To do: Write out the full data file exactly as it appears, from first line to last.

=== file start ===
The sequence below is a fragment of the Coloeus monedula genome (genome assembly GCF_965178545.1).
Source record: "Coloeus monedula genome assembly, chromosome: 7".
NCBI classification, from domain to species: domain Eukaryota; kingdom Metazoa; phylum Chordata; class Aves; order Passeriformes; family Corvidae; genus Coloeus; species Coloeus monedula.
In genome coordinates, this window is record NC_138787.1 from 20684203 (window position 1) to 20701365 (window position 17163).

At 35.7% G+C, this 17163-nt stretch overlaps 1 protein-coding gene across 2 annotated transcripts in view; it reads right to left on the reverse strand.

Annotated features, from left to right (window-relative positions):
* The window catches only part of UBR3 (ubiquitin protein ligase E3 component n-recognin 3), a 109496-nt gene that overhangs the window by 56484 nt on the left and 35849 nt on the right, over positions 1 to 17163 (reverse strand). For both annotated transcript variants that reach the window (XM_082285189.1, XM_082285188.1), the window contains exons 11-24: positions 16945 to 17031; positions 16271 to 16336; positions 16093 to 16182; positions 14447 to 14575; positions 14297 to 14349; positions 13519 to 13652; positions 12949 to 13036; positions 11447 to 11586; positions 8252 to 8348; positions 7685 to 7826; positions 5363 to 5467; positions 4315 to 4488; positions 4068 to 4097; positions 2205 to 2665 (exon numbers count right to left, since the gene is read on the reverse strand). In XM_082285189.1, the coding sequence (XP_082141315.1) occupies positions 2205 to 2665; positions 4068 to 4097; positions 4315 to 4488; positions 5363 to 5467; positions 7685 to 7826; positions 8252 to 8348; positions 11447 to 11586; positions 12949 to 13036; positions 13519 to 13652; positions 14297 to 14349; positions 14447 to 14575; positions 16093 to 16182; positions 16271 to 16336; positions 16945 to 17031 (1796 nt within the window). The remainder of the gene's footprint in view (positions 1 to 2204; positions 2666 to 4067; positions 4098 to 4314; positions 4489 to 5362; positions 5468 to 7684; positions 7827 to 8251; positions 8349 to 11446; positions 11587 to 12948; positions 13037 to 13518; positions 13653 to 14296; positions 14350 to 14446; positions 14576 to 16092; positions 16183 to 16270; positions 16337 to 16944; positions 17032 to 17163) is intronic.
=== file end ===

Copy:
The sequence below is a fragment of the Coloeus monedula genome (genome assembly GCF_965178545.1).
Source record: "Coloeus monedula genome assembly, chromosome: 7".
NCBI classification, from domain to species: domain Eukaryota; kingdom Metazoa; phylum Chordata; class Aves; order Passeriformes; family Corvidae; genus Coloeus; species Coloeus monedula.
In genome coordinates, this window is record NC_138787.1 from 20684203 (window position 1) to 20701365 (window position 17163).

At 35.7% G+C, this 17163-nt stretch overlaps 1 protein-coding gene across 2 annotated transcripts in view; it reads right to left on the reverse strand.

Annotated features, from left to right (window-relative positions):
* The window catches only part of UBR3 (ubiquitin protein ligase E3 component n-recognin 3), a 109496-nt gene that overhangs the window by 56484 nt on the left and 35849 nt on the right, over positions 1 to 17163 (reverse strand). For both annotated transcript variants that reach the window (XM_082285189.1, XM_082285188.1), the window contains exons 11-24: positions 16945 to 17031; positions 16271 to 16336; positions 16093 to 16182; positions 14447 to 14575; positions 14297 to 14349; positions 13519 to 13652; positions 12949 to 13036; positions 11447 to 11586; positions 8252 to 8348; positions 7685 to 7826; positions 5363 to 5467; positions 4315 to 4488; positions 4068 to 4097; positions 2205 to 2665 (exon numbers count right to left, since the gene is read on the reverse strand). In XM_082285189.1, the coding sequence (XP_082141315.1) occupies positions 2205 to 2665; positions 4068 to 4097; positions 4315 to 4488; positions 5363 to 5467; positions 7685 to 7826; positions 8252 to 8348; positions 11447 to 11586; positions 12949 to 13036; positions 13519 to 13652; positions 14297 to 14349; positions 14447 to 14575; positions 16093 to 16182; positions 16271 to 16336; positions 16945 to 17031 (1796 nt within the window). The remainder of the gene's footprint in view (positions 1 to 2204; positions 2666 to 4067; positions 4098 to 4314; positions 4489 to 5362; positions 5468 to 7684; positions 7827 to 8251; positions 8349 to 11446; positions 11587 to 12948; positions 13037 to 13518; positions 13653 to 14296; positions 14350 to 14446; positions 14576 to 16092; positions 16183 to 16270; positions 16337 to 16944; positions 17032 to 17163) is intronic.